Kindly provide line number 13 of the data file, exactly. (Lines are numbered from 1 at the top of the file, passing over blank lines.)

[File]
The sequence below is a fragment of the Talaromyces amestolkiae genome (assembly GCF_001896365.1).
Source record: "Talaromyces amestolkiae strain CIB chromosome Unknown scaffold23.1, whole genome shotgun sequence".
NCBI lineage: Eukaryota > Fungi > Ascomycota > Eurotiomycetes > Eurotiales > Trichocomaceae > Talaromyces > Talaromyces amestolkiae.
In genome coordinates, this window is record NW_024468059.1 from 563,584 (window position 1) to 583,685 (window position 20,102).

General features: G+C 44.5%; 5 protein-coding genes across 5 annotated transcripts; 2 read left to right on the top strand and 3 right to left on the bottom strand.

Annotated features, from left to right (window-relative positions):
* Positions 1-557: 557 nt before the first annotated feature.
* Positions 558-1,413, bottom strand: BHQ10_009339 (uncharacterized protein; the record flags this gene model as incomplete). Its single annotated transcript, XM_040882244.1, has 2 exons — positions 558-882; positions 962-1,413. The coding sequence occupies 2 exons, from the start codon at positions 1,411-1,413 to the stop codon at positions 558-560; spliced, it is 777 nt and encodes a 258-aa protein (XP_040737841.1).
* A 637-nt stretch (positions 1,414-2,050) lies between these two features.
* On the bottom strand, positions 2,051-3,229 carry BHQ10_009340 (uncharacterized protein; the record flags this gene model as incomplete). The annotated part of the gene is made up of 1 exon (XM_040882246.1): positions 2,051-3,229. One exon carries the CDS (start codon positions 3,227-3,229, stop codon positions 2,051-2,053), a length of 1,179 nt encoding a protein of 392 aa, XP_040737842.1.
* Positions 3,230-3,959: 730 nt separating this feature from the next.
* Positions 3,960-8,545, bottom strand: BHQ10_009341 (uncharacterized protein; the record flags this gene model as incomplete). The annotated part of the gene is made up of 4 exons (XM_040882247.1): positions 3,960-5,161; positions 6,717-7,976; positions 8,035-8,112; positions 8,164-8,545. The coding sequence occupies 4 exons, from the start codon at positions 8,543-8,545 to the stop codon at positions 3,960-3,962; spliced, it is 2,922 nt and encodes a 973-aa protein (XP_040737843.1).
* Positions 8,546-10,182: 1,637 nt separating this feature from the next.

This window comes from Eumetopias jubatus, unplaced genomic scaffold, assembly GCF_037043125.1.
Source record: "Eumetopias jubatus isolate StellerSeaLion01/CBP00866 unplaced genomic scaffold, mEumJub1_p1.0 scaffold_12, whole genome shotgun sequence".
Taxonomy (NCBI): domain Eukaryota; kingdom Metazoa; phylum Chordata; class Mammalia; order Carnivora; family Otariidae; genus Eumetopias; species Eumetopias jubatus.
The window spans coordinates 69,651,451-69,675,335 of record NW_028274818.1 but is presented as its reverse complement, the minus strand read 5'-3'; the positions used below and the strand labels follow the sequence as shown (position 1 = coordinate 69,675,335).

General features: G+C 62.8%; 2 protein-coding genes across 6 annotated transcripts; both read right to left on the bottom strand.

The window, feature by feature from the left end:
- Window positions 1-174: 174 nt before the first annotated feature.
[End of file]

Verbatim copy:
* Positions 8,546-10,182: 1,637 nt separating this feature from the next.